ARCHAEAN granite–greenstone terranes1–3 in which narrow belts of 'greenstone' (ultramafic and mafic volcanics) and overlying sedimentary rocks occur in association with broad provinces of 'granite' (granitic igneous rocks, gneiss and migmatite), have long puzzled geologists because of the lack of any clear modern analogues. Not only is there uncertainty about how the greenstone formed in the first place4–6 but there is continuing debate about how and when the terranes developed their distinctive structural and metamorphic architecture. Many granite–greenstone terranes display a dome-and-keel geometry, in which belts of supracrustal (volcanic and sedimentary) rocks occur as structural troughs wedged between dome-shaped bodies of the granite–gneiss–migmatite complex. A metamorphic aureole typically occurs in the supracrustals adjacent to their contact with the domes, and the contact itself is a shear zone. Here we report the results of field studies of a granite–greenstone terrane in Brazil, showing that this architecture originated during the Proterozoic, more than 500 million years after extrusion of the greenstone. We suggest that the thermal regime and deformation kinematics necessary to create this architecture could be generated during an episode of crustal extension, when hot basement rocks were transported upwards along a transcrustal normal fault system to the base of the supracrustals.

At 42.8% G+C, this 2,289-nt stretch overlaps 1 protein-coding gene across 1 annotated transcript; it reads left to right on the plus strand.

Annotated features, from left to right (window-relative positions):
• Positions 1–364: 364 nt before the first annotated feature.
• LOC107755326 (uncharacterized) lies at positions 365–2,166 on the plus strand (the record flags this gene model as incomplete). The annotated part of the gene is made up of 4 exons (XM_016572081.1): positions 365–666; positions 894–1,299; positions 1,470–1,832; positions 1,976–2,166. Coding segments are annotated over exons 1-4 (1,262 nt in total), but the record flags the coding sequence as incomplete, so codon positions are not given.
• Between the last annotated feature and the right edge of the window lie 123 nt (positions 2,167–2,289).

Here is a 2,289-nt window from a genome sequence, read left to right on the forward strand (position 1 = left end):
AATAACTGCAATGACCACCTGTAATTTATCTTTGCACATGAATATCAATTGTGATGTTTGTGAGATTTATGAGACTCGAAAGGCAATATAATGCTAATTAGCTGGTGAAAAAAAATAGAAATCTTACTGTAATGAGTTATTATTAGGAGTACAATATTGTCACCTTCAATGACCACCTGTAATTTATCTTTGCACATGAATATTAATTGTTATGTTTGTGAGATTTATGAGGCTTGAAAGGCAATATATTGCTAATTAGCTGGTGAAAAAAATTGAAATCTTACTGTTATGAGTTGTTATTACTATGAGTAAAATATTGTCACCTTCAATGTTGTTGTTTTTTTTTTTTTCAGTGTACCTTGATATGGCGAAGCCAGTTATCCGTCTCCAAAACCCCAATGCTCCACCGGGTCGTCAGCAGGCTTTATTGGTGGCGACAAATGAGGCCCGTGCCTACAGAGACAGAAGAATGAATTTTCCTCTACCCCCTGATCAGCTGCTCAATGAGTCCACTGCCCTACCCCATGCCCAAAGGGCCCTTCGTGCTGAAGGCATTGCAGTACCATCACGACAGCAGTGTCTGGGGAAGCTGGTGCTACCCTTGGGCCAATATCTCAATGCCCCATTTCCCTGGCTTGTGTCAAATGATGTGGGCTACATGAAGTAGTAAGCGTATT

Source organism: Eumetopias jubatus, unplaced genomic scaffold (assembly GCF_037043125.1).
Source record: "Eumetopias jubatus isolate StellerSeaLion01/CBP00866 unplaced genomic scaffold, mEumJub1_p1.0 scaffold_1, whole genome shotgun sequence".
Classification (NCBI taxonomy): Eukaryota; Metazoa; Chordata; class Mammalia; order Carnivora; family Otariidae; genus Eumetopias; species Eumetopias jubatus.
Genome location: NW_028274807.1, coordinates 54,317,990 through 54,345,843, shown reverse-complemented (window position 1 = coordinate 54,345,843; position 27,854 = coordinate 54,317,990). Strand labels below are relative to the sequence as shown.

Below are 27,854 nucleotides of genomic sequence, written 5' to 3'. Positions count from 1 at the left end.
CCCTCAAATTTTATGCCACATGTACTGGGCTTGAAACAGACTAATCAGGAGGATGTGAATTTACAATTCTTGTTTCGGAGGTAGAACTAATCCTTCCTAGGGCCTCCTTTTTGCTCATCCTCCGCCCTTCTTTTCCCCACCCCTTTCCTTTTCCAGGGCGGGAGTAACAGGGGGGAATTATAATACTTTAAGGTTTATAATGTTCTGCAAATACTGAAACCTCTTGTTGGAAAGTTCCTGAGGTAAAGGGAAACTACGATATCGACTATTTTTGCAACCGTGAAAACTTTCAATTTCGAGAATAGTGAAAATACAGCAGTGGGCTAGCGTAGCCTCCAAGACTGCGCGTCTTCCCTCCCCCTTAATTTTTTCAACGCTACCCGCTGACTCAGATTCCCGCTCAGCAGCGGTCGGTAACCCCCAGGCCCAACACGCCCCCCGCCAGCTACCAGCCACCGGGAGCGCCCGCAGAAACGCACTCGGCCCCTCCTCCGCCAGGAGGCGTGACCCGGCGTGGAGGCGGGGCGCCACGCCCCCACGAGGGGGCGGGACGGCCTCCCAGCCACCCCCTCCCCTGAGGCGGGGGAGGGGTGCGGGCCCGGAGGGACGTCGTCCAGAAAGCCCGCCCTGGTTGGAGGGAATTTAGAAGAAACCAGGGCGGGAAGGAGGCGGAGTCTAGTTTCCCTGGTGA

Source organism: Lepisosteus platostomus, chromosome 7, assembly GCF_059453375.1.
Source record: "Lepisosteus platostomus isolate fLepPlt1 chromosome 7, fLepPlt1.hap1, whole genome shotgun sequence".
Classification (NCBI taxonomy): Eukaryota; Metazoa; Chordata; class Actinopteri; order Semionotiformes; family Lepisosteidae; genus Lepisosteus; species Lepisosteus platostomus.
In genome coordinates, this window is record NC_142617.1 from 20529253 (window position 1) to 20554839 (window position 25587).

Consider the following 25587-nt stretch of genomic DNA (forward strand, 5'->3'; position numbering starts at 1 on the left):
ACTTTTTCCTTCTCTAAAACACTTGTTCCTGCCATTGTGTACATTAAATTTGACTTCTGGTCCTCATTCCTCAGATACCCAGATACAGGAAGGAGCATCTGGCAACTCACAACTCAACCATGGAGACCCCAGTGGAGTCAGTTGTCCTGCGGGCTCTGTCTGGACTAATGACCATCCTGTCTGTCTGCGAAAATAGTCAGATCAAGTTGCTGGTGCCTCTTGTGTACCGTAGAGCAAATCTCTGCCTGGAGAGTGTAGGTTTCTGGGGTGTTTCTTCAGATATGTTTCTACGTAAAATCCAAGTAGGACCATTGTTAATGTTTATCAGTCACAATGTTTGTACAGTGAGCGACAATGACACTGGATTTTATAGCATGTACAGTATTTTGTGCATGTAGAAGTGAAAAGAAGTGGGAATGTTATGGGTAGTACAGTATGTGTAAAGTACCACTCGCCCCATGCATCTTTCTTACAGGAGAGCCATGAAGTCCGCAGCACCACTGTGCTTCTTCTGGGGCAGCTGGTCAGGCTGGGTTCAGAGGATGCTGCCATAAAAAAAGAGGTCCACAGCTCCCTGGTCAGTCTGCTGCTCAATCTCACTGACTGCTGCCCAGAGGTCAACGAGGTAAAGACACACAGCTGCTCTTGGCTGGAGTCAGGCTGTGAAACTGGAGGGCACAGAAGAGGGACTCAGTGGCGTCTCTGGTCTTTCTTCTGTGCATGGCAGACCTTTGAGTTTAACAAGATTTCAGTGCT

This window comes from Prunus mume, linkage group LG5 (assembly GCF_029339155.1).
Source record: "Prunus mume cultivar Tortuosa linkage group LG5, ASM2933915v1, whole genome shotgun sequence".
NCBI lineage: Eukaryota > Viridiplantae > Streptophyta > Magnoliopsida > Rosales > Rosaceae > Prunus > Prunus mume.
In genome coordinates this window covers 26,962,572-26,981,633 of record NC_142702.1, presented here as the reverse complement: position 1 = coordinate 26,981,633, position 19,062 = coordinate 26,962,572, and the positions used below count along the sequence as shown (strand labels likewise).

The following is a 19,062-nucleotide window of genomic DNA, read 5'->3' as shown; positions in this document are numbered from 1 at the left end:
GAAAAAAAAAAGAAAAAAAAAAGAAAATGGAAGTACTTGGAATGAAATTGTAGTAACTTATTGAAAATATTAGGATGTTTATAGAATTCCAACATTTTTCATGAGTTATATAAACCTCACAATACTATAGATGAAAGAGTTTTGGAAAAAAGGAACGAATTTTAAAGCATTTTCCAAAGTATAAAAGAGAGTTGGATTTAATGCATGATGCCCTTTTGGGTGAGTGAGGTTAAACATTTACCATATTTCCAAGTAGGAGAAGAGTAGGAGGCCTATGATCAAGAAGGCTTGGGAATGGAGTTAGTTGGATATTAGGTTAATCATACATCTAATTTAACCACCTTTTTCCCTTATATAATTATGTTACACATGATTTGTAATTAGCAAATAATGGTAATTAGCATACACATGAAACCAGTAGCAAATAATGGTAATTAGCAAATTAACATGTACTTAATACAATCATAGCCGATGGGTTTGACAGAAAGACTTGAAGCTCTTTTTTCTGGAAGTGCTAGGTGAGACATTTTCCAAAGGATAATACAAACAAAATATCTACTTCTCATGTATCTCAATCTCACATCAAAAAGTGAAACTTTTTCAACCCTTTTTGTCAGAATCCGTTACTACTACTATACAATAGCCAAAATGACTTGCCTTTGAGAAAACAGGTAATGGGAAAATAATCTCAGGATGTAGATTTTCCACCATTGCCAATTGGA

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Marshak, S., Alkmim, F. & Jordt-Evangelista, H. Proterozoic crustal extension and the generation of dome-and-keel structure in an Archaean granite–greenstone terrane. Nature 357, 491–493 (1992). https://doi.org/10.1038/357491a0
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